One of the words on many practitioners' lips these days is 'repositories' and while we may first think of them in the context of purely research materials, we should not forget the work of repositories of learning materials and the contribution they are making to e-learning. In Online Repositories for Learning Materials: The User Perspective, Amber Thomas and Andrew Rothery explore how online repositories are being used to store and share e-learning content, and show how taking the user perspective might challenge the emerging approaches to repository development, consequently reminding us that nothing should be written in concrete at this juncture. I am delighted that we have been able to pick up on their work since last year.
Remaining in the context of repositories we welcome back two contributors from the Netherlands, Martin Feijen and Annemiek van der Kuil who precisely a year ago today provided us with a description of the first year of the DARE Project and who now pick up the thread for us again in their article on Special Content Recruitment for Dutch Institutional Repositories. In this article they describe the Cream of Science Project, a highlight of the DARE Programme, which generated a Web site offering open access to almost 25,000 publications by 207 prominent scholars across the Netherlands.
I am equally pleased to be able to update readers on a project we have tracked for some while and so I am indebted to Morag Greig and William Nixon who write on DAEDALUS: Delivering the Glasgow ePrints Service and provide both the key aims and findings of the DAEDALUS Project and the Glasgow ePrints Service and I feel confident that many readers interested in their work will be particularly drawn to what they write on the issue of advocacy.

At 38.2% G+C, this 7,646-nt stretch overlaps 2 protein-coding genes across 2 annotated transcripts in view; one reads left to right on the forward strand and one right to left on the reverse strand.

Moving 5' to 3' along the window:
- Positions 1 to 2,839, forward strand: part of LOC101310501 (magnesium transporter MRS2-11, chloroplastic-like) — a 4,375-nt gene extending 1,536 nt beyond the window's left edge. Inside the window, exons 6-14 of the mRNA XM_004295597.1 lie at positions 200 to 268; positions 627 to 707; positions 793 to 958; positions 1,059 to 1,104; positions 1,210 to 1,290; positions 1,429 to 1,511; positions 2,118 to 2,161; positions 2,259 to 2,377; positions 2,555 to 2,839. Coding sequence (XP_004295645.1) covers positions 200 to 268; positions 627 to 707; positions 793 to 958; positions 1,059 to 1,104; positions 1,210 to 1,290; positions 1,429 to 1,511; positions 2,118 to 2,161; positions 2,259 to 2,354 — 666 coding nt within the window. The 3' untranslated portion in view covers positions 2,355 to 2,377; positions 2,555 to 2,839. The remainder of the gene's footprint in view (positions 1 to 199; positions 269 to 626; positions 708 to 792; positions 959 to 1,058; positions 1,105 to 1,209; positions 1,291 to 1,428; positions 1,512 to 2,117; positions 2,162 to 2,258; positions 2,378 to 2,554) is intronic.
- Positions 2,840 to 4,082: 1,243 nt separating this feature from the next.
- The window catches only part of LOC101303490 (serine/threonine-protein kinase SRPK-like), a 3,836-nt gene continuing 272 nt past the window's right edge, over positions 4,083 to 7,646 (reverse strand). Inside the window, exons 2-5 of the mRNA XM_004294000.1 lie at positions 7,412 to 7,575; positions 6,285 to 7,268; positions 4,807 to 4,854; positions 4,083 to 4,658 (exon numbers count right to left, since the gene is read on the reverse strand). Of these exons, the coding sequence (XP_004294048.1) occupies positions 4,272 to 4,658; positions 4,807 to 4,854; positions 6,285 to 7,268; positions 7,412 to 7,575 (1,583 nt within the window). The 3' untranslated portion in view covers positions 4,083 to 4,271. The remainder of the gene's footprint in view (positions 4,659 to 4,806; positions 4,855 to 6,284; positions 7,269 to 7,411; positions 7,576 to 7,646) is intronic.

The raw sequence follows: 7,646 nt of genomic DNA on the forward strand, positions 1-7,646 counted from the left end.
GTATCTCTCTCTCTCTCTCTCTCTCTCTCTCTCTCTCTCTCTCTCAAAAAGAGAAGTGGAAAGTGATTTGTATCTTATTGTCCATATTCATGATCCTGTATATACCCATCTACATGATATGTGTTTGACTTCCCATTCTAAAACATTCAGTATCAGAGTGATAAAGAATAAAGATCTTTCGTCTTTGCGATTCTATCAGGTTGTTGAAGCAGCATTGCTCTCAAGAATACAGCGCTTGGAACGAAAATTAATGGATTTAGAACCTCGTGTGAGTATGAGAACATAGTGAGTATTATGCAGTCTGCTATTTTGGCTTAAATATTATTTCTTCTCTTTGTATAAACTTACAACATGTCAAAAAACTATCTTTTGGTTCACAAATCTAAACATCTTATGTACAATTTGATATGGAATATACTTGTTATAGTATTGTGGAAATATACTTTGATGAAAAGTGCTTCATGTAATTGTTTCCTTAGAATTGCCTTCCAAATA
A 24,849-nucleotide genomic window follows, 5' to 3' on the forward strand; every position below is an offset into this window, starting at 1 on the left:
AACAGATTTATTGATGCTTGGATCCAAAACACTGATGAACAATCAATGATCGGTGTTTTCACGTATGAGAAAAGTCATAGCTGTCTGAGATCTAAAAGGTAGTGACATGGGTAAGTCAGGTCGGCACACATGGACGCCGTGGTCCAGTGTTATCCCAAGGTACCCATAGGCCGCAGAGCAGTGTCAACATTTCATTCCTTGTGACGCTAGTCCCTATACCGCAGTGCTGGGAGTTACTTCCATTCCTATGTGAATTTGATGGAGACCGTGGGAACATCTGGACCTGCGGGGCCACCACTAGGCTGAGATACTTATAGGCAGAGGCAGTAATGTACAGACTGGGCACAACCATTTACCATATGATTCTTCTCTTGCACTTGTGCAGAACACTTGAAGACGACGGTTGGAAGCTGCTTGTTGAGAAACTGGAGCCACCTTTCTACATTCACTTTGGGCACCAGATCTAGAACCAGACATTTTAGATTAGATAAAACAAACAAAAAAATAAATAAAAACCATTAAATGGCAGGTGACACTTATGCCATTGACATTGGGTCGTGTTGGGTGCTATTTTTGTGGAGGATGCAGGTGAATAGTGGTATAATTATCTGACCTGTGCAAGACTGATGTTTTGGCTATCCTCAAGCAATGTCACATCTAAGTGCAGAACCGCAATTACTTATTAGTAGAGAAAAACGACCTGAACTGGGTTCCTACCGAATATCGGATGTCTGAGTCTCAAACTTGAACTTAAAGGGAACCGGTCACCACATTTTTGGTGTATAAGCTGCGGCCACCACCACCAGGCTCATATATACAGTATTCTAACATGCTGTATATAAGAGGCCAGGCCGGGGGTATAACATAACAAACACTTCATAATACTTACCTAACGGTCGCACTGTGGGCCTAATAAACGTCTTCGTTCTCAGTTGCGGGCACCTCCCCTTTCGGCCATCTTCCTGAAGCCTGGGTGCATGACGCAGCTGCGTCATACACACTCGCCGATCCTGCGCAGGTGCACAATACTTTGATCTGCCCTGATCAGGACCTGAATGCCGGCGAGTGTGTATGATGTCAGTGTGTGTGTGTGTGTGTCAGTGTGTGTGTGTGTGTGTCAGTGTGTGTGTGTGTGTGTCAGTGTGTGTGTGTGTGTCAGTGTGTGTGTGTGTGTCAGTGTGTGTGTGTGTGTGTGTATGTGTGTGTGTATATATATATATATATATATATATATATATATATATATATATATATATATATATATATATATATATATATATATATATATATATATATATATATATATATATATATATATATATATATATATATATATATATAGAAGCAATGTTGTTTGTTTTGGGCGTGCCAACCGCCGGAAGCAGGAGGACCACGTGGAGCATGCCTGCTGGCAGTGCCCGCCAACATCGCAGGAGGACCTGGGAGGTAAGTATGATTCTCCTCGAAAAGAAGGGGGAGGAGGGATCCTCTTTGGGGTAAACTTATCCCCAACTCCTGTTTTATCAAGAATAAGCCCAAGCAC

At a time when some consider that recent changes in the law have altered the balance of rights away from users in favour of owners, Esther Hoorn tackles one of the perennial problems for many practitioners in her article on Repositories, Copyright and Creative Commons for Scholarly Communication and considers ways in which librarians can support scholars in managing the demands of copyright so as to respond to the needs of scholarly communication.
As usual, we offer our At the Event section, as well as the helpful updates in our Regular Columns and reviews on cataloguing and organising digital resources; managing acquisitions in library and information services; and Volume 38 of ARIST. In addition of course we provide our usual news and events.
I hope you will enjoy Issue 45.